As the capital of the governorate, Hodeida hosts a lot of main offices and branches, as well as important health providers. Because of the frontline, the communities living here face increased challenges to get access to adequate levels of health care. Al Thawra hospital, for example, is the referral hospital for the Governorate of Hodeida. It is composed of several single-story buildings where corridors, consultation rooms, operating theaters, waiting areas, and technical rooms blend in a big, noisy, messy way. When I met with the director of the hospital, Dr Khaled, who radiates charisma and kindness, took me on a fast-paced tour through his hospital. I could hear all those who came in here. I could sense their pain. The patients seeking Dr Khaled’s advice every other minute brought me back to reality. Despite the language barrier, I could feel the load they hold on their shoulders, and the relief he brings to them with his calm and understanding tone. His fatherly figure reassures and comforts somehow, as if he was saying to people “even 500 meters away from the frontline, even if this is one of the worst humanitarian crises on earth, we are here to take care of you.”
A year into my mission, the dialogue and trust built with the authorities granted my team and me the opportunity to reach the southern districts of the governorate, the ones cut in two by the 2018 frontline. The ICRC had not set foot there in two years and expectations were high. On that day, our objective was to visit Zabid, a UNESCO World Heritage Site, which hosts the very first Islamic university and nowadays stands only nine kilometers from the frontline.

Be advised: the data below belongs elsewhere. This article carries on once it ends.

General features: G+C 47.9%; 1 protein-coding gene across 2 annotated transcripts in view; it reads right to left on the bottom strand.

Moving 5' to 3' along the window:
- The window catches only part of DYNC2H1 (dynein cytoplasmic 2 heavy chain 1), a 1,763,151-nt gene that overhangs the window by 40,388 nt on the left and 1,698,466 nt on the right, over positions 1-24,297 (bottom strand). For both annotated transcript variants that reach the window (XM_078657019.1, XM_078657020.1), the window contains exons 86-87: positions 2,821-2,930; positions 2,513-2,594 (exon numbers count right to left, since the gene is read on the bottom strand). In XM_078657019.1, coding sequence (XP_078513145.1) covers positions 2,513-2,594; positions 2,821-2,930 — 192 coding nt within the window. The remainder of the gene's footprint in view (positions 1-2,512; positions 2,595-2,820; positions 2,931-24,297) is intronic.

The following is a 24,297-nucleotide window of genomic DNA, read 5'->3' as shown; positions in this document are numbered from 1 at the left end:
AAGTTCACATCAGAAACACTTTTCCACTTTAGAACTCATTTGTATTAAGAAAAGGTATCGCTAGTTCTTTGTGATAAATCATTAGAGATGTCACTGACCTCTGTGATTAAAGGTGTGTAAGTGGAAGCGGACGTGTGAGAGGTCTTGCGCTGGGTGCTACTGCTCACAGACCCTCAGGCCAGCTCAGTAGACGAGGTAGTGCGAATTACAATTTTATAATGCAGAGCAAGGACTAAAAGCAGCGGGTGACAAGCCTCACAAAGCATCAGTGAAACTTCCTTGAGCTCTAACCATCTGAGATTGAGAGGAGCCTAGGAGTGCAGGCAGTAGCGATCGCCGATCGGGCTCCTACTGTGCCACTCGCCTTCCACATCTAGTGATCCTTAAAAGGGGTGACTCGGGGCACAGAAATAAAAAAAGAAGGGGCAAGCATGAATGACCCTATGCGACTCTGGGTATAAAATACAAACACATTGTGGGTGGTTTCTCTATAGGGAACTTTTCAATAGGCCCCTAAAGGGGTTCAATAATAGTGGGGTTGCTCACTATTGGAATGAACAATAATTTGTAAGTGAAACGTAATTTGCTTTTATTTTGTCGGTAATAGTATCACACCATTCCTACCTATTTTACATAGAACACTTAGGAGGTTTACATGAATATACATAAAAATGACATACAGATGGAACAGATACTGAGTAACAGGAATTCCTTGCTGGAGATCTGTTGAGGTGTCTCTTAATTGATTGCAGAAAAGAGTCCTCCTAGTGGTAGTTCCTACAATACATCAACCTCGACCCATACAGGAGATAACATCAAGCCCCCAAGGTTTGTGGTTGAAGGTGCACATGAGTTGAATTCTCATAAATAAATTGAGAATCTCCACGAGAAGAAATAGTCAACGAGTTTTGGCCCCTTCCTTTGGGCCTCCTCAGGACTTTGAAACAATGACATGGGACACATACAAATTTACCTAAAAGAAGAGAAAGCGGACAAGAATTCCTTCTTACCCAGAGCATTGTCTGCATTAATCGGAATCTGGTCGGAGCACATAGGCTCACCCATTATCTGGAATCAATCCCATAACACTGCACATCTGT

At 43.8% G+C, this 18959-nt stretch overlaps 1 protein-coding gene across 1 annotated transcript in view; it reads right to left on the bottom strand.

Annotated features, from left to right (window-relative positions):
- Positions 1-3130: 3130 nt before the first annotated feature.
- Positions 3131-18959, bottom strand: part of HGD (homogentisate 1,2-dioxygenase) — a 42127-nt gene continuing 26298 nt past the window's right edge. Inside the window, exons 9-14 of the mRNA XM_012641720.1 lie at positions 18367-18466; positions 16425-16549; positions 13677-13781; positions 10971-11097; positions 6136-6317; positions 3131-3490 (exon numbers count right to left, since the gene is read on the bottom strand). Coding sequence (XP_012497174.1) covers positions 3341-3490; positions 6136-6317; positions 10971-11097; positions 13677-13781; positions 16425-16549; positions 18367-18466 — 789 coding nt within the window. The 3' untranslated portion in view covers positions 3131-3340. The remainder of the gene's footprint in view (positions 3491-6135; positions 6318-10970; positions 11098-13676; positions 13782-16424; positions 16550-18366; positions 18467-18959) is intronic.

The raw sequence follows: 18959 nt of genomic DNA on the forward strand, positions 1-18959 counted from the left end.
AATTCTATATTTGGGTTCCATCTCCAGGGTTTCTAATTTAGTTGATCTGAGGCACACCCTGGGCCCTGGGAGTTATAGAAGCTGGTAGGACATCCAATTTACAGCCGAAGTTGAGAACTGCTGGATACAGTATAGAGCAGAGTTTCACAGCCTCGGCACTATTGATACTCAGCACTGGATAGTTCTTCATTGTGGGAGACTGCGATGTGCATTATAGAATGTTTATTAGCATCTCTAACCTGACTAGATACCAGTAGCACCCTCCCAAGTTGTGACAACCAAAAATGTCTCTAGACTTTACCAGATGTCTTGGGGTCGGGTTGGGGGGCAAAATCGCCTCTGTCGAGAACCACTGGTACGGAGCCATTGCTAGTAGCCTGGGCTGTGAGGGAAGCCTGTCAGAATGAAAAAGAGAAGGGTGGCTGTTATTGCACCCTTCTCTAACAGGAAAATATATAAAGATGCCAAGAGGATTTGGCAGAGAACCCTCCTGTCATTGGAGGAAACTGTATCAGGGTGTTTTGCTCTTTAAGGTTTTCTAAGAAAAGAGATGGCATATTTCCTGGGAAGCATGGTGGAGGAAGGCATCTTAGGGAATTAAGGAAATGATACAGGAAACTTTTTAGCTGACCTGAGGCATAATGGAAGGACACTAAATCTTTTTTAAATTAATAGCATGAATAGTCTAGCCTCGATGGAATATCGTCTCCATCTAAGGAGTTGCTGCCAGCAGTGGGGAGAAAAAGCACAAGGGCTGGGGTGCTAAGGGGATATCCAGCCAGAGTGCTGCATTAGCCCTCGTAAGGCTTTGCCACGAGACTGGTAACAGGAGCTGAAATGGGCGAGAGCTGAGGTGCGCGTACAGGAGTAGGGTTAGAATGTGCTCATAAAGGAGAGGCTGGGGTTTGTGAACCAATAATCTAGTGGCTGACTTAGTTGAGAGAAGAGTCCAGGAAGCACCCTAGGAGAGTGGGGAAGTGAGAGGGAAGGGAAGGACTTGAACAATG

The ambiance in Zabid was radically different from Hodeida. The buildings there were low, and some looked quite old. The castle in front of the Primary Health Care Center gave us a glimpse of the city’s historical importance. As we met with local authorities, Ministry of Health representatives, and water corporation staff, we got a clearer idea of what the city had endured in recent years and the challenges facing the population.
In Zabid, we were taken to the rural hospital where the director gave us a thorough tour. When I entered the nutrition department, the doctor in charge started introducing me to every mother and child and gave me a short summary of their stories. The sight of these tiny children fighting for their lives broke my heart. I was afraid I’d burst into tears if I heard more about their lives. I felt ashamed to show my weaknesses when they had nothing but strength to resort to. I candidly waved and use my few Arabic greetings to try to reach out to the mothers. I desperately aimed to smile and make silly noises to get the babies to smile back, in vain. Those who pay the highest price of war are the children.
After a long day of meetings and encounters, we headed back to Hodeida, followed by a storm of operational preparations. The road was flat, straight, and lonely. The mountains on the East shaped the view and gave some perspective to the fields of the Tehama Plains. I took advantage of these green landscapes before the dusty sandy Hodeida environment.
Yemen has been my home for more than a year now. I don’t live what is known for many, including the readers of these words, as a normal life, but when I am in this city, in my office, in my residence, and with my team, this is where my heart is. This is where my commitment stands and finds its strength to overcome all the hospitals visits, the long hours on the road, the hot temperatures, and the uncountable challenges. It may not be a normal life for me, but it is not a normal life for millions of Yemenis either. We should not take that for granted.
Celine Degen is the Head of the ICRC’s Hodeida Sub-Delegation.
This article is part of the “Forgotten Conflicts” series by the International Committee of the Red Cross in partnership with AIIA, highlighting the serious and often overlooked humanitarian consequences of armed conflicts and other situations of violence.
This article is published under a Creative Commons Licence and may be republished with attribution.